By Laura Alvarez Laura Alvarez from Wisconsin is the second place winner of the Birth Matters Virgina video contest. Critiques include: “Very sweet birth video - and of course we love the song and used it in the Business of Being Born!”—Ricki Lake and Abby Epstein “Gorgous photos of homebirth, nicely balanced with information. Well done!”—Dr. Sarah Buckley, MD “Amazing editing. Very professional. This film isn’t afraid to show birth as it really is.” “Lovely. Powerful. Very sweet.” “I think the whole room was tearing up by the end of this one!” “So sweet and... read more

Home Safe Home: A VBAC - My Way

By Rachel GathercoleIssue 110, January-February 2002 When I tell people I had a VBAC (vaginal birth after cesarean) and did it at home, they are often incredulous. "Is that safe?" they ask. "Did they know you'd had a cesarean before?" Perhaps in their minds they ask other questions: "What kind of quack let you do that?" "Are you crazy?" The truth is that many women have had home VBACs. And, although some people believe that we sacrificed safety to have our babies at home, nothing could be further from the truth. In fact, I believe that being at home actually made my... read more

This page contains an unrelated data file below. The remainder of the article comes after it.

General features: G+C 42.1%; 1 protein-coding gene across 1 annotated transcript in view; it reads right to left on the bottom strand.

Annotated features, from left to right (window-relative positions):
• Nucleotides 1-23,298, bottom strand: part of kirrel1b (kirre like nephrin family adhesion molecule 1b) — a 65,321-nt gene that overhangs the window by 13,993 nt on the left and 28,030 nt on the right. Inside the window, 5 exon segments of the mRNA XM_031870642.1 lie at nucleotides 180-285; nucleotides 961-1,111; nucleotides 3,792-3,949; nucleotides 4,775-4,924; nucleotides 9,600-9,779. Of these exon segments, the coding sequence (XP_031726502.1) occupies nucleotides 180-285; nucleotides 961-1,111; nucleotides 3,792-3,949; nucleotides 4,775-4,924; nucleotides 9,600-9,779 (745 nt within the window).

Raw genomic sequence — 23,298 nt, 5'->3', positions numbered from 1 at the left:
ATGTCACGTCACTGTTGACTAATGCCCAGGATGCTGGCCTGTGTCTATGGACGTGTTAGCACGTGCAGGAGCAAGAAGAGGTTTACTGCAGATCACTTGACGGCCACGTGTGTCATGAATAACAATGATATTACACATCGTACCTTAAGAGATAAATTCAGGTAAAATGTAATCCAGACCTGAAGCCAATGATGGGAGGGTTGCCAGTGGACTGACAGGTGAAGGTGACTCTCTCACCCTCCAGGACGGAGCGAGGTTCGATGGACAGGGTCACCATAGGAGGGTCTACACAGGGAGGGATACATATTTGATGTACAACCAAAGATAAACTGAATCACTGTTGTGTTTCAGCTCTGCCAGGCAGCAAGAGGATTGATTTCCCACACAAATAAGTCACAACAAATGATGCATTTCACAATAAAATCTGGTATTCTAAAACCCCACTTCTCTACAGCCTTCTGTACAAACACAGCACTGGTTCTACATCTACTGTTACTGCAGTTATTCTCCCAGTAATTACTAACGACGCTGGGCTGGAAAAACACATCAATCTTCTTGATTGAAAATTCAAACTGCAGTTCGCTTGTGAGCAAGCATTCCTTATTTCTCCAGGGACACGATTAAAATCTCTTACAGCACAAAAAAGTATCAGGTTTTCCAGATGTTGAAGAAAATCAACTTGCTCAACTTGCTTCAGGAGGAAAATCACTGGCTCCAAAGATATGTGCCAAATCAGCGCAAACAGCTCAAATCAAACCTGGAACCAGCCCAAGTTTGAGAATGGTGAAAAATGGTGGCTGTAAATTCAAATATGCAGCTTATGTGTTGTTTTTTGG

Don't Take a Childbirth Class Unless You Know Who's Really Paying the Instructor

In the last post here at Mothering Outside the Lines we were talking about how to have an empowered labor and delivery. You might have noticed that I did not suggest taking a childbirth class to prepare. In her book, Misconceptions, Naomi Wolf writes about how many childbirth instructors are actually employed by hospitals. If they aren’t being paid directly (as many of them are), they are getting their clients through hospital referrals. Instead of giving true information and really empowering first-time moms, these instructors are often... read more

How to Have an Empowered Birth; or the Second Longest Post in the History of this Blog